“Just feel your feelings!” How many times have you heard this message, whether in social media posts, in articles about mental health, or from well-intentioned friends?

Unfortunately, this is often difficult to do because many of us have never actually been taught how to feel our feelings. 

As a researcher on the psychology of happiness, I’ve seen how this can create problems for our well-being. Without knowing how to feel our feelings, it’s difficult to treat ourselves with compassion, make wise decisions, and grow as individuals.

Here’s a simple process I use:

Step 1: Notice the feeling.

Illustration: Stephanie Harrison of “The New Happy”

Take a deep breath in and out to center yourself. Then, turn inward and ask, “What feelings am I experiencing right now?”

Pay attention to any physical sensations that you’re experiencing. For example, you might be able to discern anger due to a tight sensation in your chest, or notice fear because of a jittery feeling in your hands or legs. 

Step 2: Name the feeling.

Illustration: Stephanie Harrison of “The New Happy”

Putting your emotions into words makes them easier to manage.

How would you describe your emotional experience right now: annoyance, anger, envy, fear, disgust, disappointment, sadness, grief or something else? The more specific, the better. 

Describe the feeling out loud with a phrase like, “I am experiencing disappointment right now.”

Step 3: Accept the feeling.

Illustration: Stephanie Harrison of “The New Happy”

Growing up, many of us were taught to suppress or hide our emotions. So as an adult, your first instinct might still be to push them away. You may think, “It’s wrong to feel that emotion.”

Research has found that suppressing our emotions can have negative consequences for both physical and mental well-being. Instead, we want to accept it. 

This emotion is offering you the opportunity to make a different, healthier choice. Use a phrase like, “I accept that I’m feeling angry right now.”

Step 4: Be with the feeling.

Illustration: Stephanie Harrison of “The New Happy”

Once you’ve accepted the feeling, open up to it and fully experience it. The neuroanatomist Jill Bolte Taylor found that the physiological experience of an emotion lasts for just 90 seconds. 

Commit to staying with the emotion for a minute and a half, giving it your full attention. 

Step 5: Stay with the feeling until it changes.

Illustration: Stephanie Harrison of “The New Happy”

At a certain point, you will notice that the feeling has changed. You might now feel calmer, like a storm has passed. You also might notice another feeling emerging in its place.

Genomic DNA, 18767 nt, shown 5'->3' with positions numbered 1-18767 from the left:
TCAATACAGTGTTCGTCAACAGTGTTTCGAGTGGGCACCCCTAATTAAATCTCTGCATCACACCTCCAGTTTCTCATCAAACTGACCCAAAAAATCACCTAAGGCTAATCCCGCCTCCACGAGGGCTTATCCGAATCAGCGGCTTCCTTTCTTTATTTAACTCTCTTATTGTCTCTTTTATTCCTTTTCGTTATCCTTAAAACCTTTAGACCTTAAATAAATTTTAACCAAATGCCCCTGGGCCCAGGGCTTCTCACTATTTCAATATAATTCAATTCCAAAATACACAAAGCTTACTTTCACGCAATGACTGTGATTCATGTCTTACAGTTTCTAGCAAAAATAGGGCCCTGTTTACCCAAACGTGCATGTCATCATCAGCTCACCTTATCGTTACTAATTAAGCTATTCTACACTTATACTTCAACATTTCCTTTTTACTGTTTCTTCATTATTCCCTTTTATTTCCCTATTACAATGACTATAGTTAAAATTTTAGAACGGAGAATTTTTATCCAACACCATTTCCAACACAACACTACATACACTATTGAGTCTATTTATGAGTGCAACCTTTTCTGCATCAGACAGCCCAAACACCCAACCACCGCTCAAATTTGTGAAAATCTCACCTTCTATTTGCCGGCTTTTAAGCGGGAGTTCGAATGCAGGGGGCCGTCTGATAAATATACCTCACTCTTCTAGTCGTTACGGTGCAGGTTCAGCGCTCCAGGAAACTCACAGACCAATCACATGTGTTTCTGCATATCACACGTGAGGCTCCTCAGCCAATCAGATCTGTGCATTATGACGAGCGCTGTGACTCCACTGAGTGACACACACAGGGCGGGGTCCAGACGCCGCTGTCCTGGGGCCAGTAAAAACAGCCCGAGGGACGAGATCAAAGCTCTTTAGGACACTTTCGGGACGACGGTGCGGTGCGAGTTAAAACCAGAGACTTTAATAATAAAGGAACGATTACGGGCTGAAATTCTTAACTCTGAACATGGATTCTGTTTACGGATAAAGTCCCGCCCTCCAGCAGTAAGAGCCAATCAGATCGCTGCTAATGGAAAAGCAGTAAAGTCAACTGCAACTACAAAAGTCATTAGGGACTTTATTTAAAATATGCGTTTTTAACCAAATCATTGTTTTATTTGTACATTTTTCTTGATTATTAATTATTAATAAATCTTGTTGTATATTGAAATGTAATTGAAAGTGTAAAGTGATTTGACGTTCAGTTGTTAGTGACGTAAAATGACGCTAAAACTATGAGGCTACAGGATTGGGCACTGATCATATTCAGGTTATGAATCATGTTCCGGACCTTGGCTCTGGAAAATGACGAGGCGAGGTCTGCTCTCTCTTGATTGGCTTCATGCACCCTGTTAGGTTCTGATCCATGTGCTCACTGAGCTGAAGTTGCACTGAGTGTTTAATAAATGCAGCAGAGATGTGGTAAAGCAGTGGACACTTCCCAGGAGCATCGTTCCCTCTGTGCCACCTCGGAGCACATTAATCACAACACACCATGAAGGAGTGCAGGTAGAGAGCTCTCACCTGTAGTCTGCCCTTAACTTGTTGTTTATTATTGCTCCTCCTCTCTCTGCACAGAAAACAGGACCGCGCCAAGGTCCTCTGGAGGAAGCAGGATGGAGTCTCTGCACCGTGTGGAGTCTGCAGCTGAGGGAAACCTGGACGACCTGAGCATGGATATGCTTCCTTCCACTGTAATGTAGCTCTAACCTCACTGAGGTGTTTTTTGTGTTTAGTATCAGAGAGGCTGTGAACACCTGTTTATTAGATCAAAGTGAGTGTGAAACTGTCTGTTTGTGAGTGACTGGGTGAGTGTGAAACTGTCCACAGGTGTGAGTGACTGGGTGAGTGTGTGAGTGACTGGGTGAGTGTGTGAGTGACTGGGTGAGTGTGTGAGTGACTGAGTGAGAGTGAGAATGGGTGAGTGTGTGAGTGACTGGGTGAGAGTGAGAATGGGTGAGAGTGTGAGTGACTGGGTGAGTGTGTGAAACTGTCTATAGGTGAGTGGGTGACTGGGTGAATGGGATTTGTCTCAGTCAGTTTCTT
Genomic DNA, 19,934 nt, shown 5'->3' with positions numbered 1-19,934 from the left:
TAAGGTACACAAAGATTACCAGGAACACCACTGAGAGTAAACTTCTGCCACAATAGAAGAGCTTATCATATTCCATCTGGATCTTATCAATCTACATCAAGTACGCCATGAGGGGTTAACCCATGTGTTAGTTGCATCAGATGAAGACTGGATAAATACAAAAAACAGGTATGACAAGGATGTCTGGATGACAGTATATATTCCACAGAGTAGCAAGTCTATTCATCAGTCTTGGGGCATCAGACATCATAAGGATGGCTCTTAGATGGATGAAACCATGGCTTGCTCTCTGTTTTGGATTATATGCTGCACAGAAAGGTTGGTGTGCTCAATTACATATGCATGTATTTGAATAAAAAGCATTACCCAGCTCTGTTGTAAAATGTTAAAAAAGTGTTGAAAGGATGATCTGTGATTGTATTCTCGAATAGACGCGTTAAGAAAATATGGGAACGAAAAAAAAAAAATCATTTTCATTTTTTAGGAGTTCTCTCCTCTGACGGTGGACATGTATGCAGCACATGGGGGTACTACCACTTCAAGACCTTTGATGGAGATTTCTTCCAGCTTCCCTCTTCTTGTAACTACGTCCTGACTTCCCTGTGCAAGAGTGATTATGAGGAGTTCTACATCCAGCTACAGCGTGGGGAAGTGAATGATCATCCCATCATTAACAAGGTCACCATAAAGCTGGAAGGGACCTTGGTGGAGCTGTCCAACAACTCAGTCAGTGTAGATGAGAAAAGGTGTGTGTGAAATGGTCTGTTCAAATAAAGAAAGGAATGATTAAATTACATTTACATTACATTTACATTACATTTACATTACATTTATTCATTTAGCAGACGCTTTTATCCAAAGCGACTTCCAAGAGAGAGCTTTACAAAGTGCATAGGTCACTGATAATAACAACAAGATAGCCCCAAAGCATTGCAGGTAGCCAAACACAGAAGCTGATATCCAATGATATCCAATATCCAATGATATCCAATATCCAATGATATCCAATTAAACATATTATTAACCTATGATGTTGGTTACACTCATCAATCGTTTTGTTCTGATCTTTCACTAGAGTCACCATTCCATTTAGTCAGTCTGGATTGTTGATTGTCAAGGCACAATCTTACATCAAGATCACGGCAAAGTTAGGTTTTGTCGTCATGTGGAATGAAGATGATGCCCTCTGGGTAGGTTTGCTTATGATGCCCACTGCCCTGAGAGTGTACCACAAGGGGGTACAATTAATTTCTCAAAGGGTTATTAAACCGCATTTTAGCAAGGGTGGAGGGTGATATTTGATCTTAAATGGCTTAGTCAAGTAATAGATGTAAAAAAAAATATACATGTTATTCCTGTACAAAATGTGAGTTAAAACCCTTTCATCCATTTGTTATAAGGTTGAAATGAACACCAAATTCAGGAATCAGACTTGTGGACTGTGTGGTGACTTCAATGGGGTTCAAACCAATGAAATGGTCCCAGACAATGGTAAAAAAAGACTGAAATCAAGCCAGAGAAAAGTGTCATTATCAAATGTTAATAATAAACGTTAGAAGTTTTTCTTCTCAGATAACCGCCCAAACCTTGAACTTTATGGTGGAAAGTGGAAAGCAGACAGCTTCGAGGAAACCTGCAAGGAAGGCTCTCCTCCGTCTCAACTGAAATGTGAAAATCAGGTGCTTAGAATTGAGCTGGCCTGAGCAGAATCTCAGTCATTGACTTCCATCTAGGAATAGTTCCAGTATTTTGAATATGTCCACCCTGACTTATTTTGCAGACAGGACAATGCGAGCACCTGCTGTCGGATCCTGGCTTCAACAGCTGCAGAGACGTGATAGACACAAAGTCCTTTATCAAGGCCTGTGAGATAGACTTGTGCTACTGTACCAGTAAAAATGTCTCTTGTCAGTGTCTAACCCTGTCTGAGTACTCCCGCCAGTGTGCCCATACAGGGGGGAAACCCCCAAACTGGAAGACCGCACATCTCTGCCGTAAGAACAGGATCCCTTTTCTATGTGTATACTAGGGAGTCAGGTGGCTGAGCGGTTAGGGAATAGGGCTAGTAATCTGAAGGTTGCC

This is a sign that you allowed yourself to fully experience the emotion

Step 6: Offer yourself compassion.

Illustration: Stephanie Harrison of “The New Happy”

Take a moment to offer kindness to yourself, to honor what you just experienced. There are many ways to do this, including:

  • Putting your hand on your heart and saying, “I’m here for you.” 
  • Physically soothing yourself, by giving yourself a hug or taking a few deep breaths. 
  • Validating your experience with a phrase like, “I really felt sad just now.” 

Step 7: Reflect on what the feeling has to teach you.

Illustration: Stephanie Harrison of “The New Happy”

It’s critical to remember that this emotion has a purpose. It can help you to better understand yourself, your life, and what you need the most. When we suppress our emotions, we cut ourselves off from this insight. 

Ask yourself: 

  • What thought led to that feeling? 
  • How did my past experiences influence that thought? 
  • What does this feeling indicate about how my needs are being met?
  • What lessons does that emotion have to teach me?

Step 8: Decide how you want to respond.

Illustration: Stephanie Harrison of “The New Happy”

Now that you’ve experienced your feelings and learned from them, you’re ready to respond with wisdom and make the best choice that you can.

That will look different depending on the situation. You might need to pause, gather more information, ask for help, prioritize a specific need, or reach out to connect with someone. 

Ultimately, by using this process, you will be able to make a plan that will support your well-being, empower you to nurture your relationships and help you to achieve your goals.

Stephanie Harrison is the founder of The New Happy, an organization advancing a new philosophy of happiness. She is an expert in happiness, speaker, designer, and author of the forthcoming book “New Happy,” published by Penguin Random House. Follow her on Instagram, TikTok and LinkedIn.

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